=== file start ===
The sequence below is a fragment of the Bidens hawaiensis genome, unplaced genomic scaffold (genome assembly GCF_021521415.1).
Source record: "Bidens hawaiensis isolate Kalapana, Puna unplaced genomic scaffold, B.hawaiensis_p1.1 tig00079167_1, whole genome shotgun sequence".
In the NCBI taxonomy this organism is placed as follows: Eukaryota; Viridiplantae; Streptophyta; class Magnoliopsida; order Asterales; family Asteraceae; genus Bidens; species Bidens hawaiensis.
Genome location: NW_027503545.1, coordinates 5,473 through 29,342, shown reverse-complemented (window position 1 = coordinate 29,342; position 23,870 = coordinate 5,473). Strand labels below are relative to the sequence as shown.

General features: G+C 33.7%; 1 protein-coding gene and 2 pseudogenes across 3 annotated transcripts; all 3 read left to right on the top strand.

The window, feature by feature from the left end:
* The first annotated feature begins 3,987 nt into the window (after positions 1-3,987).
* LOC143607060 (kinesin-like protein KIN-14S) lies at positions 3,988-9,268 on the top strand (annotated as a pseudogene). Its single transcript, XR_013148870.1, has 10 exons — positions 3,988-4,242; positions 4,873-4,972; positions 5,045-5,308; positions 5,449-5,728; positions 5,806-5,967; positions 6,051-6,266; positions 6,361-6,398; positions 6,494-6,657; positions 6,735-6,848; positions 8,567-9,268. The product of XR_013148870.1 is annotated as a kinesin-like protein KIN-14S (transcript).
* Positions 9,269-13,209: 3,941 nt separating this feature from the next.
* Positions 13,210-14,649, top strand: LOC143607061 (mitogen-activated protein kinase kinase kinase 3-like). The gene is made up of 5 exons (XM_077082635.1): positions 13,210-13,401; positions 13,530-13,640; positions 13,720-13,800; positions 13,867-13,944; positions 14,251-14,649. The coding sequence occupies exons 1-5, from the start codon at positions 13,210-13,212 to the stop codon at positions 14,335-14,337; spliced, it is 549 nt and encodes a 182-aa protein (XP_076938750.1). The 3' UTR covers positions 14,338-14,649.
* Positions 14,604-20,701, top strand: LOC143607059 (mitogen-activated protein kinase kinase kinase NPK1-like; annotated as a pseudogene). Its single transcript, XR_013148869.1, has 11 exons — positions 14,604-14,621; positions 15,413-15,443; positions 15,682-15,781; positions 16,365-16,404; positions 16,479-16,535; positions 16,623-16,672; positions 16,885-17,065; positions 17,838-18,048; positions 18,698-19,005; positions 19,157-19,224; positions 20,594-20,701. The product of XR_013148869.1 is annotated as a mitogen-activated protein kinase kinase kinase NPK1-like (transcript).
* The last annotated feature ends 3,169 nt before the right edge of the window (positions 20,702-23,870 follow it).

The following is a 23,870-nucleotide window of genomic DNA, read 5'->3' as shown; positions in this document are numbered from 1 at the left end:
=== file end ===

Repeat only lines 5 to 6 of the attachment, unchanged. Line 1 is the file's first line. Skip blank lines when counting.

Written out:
General features: G+C 33.7%; 1 protein-coding gene and 2 pseudogenes across 3 annotated transcripts; all 3 read left to right on the top strand.

The window, feature by feature from the left end: